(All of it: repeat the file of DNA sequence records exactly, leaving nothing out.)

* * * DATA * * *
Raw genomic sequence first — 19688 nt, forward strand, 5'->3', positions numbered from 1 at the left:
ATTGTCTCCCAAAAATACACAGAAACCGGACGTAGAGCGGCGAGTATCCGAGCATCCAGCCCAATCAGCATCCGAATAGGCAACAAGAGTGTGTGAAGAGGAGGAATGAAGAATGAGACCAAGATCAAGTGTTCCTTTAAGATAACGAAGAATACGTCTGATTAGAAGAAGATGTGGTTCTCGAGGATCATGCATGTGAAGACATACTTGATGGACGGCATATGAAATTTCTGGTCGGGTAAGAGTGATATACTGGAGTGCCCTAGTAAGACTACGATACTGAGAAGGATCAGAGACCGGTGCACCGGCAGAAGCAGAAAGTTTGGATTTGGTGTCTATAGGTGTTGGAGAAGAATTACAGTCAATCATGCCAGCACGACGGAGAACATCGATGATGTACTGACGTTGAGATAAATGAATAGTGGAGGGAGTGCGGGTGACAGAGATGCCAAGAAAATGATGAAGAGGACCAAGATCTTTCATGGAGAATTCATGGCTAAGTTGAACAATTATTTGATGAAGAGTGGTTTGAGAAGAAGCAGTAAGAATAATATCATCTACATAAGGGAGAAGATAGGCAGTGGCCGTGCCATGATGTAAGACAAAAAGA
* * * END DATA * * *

Raw genomic sequence first — 19688 nt, forward strand, 5'->3', positions numbered from 1 at the left:
ATTGTCTCCCAAAAATACACAGAAACCGGACGTAGAGCGGCGAGTATCCGAGCATCCAGCCCAATCAGCATCCGAATAGGCAACAAGAGTGTGTGAAGAGGAGGAATGAAGAATGAGACCAAGATCAAGTGTTCCTTTAAGATAACGAAGAATACGTCTGATTAGAAGAAGATGTGGTTCTCGAGGATCATGCATGTGAAGACATACTTGATGGACGGCATATGAAATTTCTGGTCGGGTAAGAGTGATATACTGGAGTGCCCTAGTAAGACTACGATACTGAGAAGGATCAGAGACCGGTGCACCGGCAGAAGCAGAAAGTTTGGATTTGGTGTCTATAGGTGTTGGAGAAGAATTACAGTCAATCATGCCAGCACGACGGAGAACATCGATGATGTACTGACGTTGAGATAAATGAATAGTGGAGGGAGTGCGGGTGACAGAGATGCCAAGAAAATGATGAAGAGGACCAAGATCTTTCATGGAGAATTCATGGCTAAGTTGAACAATTATTTGATGAAGAGTGGTTTGAGAAGAAGCAGTAAGAATAATATCATCTACATAAGGGAGAAGATAGGCAGTGGCCGTGCCATGATGTAAGACAAAAAGA